Parkinson’s is diagnosed in 3 Australian’s under the age of 40 every day.
Parkinson’s is a progressive and degenerative neurological condition that affects a person’s ability to control their body’s movements. The condition progresses and affects everyone differently, and as such symptoms can vary from person to person.
Resulting from the loss of cells in various parts of the brain, depleting dopamine production; the motor system nerves become unable to control movement and coordination. The most commonly visible symptoms of Parkinson’s are tremors or shaking, but can also manifest in so many other forms, such as slowness of movement, muscle rigidity, speech changes, fatigue and sleep disturbances and mood disorders.
Parkinson’s Disease is commonly thought of as something that only affects older people, and ‘just the shakes’. Shake It Up Australia explains that this is such a common misconception, and the reality is much different:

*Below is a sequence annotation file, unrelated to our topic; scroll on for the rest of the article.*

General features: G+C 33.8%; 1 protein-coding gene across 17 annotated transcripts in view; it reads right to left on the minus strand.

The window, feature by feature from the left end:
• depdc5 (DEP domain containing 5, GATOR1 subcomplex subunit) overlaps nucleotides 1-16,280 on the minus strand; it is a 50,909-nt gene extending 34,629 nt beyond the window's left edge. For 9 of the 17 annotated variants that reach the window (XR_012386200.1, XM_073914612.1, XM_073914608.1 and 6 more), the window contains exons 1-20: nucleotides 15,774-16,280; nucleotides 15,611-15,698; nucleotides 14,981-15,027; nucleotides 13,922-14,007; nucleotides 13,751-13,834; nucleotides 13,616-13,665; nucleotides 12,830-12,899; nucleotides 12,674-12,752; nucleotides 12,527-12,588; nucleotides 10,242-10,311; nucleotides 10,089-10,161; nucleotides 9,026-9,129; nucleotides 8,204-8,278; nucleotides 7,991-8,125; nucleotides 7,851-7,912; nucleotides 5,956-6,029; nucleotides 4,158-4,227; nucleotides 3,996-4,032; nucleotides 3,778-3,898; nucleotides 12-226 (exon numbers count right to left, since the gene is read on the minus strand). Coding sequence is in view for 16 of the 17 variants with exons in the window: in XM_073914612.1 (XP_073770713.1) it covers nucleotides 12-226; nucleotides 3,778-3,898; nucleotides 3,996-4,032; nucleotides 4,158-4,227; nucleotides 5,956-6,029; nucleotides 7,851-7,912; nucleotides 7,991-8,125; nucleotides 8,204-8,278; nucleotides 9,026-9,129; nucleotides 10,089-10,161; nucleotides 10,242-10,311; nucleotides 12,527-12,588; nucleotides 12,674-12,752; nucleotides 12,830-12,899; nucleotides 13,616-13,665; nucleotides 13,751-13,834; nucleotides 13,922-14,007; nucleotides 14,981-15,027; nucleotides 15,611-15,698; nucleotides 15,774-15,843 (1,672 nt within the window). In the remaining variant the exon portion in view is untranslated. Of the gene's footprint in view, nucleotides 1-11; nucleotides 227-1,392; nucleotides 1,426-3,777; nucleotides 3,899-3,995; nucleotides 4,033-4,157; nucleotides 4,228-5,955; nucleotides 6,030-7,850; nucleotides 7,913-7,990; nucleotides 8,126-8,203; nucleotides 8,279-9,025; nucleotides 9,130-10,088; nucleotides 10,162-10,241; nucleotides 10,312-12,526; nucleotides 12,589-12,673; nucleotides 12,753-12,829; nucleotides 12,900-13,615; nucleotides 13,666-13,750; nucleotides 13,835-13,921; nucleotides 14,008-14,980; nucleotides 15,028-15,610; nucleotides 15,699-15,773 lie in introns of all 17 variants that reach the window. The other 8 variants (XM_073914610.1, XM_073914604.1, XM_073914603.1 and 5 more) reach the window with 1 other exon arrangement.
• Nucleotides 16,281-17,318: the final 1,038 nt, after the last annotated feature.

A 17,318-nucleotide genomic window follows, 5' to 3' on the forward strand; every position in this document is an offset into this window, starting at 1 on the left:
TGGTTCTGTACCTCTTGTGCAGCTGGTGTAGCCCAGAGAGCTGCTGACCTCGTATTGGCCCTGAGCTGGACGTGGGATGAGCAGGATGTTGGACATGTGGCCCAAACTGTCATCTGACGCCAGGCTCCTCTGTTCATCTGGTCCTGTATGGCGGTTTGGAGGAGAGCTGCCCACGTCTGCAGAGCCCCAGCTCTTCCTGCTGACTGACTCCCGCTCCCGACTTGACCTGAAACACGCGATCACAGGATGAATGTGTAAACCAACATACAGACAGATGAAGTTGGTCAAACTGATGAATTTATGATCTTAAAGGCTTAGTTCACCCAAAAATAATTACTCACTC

- Parkinson’s is the second most common neurological disease in Australia after dementia.
- The disease affects an estimated 10 million individuals worldwide – 100,000 in Australia.
- 32 Aussies are diagnosed with the disease every day.
- 20% of sufferers are under 50 years old and 10% are diagnosed before the age of 40.
- The number of people with Parkinson’s has increased by 17% in the last six years with costs to the community increasing by over 48%.
- For comparison purposes the prevalence of Parkinson’s is greater than prostate, bowel and many other forms of cancer and the total number of Parkinson’s sufferers is 4 times the number of people suffering with MS.
There is currently no cure, however organisations like Parkinson’s Australia and Shake it Up Australia are working with researchers and others in the community to help find a cure, and also better treatments and support for people living with the condition.